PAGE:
By Thomas Baird LCSW, MDiv
In this space, we will regularly be sharing resources that we find may be helpful for caregivers. The content provided is intended for informational purposes only. The materials included do not constitute an endorsement of the authors or their materials by Awkward Story.
The Dementia Action Alliance created a podcast entitled This Dementia Life, which features full interviews with individuals living with dementia. These brave individuals share about their experiences, their perceived limitations, and their desire for some independence. The DAA advisory board includes several individuals diagnosed with forms of dementia, all who serve as advocates for those living with cognitive impairment.
As someone who has spent time working in disability services, I was encouraged by the language used on the DAA website, which speaks of empowering individuals impacted by dementia. The website proclaims that the DAA will:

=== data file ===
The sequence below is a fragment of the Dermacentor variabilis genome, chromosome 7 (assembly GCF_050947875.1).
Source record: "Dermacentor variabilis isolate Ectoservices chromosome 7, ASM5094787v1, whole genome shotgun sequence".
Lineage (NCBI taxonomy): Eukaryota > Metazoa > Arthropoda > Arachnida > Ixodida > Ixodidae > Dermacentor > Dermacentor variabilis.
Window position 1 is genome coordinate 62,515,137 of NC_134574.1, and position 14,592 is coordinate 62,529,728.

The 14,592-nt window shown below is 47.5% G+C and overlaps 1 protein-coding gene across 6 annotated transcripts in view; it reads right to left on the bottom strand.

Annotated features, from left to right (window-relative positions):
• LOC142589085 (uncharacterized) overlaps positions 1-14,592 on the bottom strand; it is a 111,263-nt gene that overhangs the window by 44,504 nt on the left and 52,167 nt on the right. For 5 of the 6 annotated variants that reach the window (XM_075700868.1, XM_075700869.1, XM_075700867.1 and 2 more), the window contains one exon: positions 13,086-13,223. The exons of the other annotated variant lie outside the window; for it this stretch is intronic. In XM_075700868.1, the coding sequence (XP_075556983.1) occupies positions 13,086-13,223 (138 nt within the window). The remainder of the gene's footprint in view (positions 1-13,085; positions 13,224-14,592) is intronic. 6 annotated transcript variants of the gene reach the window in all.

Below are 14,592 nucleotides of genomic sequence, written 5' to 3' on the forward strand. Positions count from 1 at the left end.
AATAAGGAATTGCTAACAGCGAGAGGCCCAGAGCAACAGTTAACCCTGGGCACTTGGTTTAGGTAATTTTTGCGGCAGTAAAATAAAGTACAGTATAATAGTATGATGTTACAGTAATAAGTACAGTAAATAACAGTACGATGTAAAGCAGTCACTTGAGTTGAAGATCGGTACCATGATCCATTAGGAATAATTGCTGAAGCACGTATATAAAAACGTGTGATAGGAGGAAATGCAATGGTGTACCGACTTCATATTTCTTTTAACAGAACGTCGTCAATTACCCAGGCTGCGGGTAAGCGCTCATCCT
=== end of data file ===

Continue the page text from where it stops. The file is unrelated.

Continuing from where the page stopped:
"advocate for inclusion and accommodating dementia as a disability needing compensatory strategies for changing abilities; promote person- and relational-centered care practices; identify beneficial technologies; and connect and engage people as much more can be accomplished working together."
I have occasionally told my colleague Maggie that the field of dementia care is occasionally "catching up" to the field of disability services in the U.S., in that many disability service agencies have spent the past 30 years striving to honor personhood, autonomy, and individuality in individuals that might be non-verbal, less responsive, and experiencing complex medical concerns. Disability advocates have had practice promoting value and dignity in every interaction they have with individuals living with disabilities.
Thomas Baird LCSW
Maggie Dawson MSW